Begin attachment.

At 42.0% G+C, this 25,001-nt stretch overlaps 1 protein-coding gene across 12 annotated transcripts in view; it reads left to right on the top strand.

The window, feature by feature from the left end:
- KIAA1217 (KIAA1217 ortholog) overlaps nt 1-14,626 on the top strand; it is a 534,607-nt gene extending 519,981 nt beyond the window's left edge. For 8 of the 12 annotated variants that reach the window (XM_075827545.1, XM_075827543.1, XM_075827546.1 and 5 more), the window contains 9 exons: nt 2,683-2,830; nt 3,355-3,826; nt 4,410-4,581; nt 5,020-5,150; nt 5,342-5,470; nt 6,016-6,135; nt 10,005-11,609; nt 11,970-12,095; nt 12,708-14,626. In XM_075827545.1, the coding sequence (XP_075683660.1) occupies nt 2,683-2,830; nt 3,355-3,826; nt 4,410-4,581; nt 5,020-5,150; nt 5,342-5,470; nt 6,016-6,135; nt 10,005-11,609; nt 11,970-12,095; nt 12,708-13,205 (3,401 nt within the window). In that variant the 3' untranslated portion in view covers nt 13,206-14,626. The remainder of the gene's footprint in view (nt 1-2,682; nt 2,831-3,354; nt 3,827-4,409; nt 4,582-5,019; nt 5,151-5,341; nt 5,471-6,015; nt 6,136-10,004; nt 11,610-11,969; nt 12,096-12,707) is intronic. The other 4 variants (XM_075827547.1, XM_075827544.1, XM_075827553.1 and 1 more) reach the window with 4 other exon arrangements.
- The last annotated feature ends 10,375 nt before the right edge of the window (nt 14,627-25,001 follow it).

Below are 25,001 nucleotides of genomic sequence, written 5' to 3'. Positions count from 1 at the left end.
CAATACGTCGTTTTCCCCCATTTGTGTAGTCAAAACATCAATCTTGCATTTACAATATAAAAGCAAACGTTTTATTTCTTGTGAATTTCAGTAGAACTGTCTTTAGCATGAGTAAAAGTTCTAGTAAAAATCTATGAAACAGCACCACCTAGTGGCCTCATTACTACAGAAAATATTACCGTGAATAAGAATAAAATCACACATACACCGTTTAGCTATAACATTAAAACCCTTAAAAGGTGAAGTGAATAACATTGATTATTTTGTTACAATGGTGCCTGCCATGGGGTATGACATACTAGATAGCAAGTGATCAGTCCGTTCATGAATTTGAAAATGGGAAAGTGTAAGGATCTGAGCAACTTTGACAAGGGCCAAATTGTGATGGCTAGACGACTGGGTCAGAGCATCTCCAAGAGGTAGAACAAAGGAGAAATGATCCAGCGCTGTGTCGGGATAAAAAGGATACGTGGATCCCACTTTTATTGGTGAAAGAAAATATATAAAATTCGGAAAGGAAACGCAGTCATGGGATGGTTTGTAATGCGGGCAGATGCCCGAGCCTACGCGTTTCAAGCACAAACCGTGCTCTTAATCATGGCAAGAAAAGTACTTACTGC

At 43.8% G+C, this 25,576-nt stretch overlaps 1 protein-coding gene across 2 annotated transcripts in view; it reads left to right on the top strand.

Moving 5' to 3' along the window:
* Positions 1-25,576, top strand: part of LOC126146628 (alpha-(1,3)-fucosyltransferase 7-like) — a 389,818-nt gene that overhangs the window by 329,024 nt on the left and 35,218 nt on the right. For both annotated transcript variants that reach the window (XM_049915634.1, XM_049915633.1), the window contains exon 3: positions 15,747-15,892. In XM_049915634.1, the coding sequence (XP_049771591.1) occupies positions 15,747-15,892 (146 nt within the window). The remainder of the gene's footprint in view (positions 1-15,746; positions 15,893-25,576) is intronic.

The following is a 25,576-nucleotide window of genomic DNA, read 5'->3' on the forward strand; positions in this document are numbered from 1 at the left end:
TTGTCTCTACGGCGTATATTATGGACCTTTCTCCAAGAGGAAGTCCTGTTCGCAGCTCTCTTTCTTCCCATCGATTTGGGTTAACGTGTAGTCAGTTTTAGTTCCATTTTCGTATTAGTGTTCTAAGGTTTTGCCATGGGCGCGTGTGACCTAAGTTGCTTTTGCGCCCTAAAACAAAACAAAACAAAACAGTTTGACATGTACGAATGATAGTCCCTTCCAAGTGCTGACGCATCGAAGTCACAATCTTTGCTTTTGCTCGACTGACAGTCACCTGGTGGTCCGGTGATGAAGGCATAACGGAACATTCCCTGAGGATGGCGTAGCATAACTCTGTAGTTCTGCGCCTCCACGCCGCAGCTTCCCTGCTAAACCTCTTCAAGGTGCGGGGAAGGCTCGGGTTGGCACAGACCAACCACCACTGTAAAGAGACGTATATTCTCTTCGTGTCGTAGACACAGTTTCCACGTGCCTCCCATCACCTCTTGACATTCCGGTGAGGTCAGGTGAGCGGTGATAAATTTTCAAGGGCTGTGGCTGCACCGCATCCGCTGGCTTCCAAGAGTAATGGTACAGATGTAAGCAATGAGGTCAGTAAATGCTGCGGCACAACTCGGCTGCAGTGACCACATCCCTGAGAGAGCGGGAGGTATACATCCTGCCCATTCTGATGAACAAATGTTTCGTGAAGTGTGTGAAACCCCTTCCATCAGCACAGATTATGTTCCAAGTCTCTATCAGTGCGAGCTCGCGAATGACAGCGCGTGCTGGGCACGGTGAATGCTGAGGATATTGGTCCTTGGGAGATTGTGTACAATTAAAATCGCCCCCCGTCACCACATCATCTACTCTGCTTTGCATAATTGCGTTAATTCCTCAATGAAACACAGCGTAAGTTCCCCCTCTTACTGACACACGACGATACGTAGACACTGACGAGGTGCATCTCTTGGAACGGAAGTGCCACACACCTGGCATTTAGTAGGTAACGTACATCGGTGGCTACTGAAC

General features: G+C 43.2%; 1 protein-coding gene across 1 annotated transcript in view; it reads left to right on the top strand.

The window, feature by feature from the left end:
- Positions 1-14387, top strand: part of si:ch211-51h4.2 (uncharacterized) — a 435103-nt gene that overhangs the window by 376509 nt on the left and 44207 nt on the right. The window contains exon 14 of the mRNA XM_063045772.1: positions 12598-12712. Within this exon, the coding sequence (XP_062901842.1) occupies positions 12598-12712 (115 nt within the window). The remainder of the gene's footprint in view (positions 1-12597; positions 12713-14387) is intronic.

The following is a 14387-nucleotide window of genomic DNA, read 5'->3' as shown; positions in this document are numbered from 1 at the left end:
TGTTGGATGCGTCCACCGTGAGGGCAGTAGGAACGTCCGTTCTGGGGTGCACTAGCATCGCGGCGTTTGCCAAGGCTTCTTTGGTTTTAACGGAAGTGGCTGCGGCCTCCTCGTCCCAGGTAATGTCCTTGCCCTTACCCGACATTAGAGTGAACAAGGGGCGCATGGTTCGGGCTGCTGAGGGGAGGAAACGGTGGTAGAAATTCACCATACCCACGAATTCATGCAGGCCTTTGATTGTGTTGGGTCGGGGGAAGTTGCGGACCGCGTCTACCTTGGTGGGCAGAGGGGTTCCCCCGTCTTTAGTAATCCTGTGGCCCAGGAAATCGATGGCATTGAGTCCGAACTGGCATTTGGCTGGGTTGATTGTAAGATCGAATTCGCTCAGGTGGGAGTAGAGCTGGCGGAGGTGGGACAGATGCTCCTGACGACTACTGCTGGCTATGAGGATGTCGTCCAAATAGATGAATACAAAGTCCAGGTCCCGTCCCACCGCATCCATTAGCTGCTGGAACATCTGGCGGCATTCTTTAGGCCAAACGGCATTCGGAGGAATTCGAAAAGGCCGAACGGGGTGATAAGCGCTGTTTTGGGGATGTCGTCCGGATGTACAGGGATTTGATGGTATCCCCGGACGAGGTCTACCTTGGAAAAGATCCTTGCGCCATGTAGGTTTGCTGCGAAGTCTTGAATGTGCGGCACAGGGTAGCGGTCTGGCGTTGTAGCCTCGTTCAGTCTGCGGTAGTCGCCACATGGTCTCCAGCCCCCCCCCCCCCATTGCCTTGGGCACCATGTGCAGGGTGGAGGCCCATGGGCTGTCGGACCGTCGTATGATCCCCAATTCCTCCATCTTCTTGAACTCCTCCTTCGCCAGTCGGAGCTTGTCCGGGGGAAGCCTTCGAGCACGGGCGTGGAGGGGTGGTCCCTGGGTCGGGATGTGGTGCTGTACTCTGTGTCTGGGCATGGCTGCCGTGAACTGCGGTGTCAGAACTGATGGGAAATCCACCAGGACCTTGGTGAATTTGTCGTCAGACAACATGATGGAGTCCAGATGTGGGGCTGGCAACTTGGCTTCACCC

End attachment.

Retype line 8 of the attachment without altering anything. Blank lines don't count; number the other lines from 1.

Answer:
Moving 5' to 3' along the window: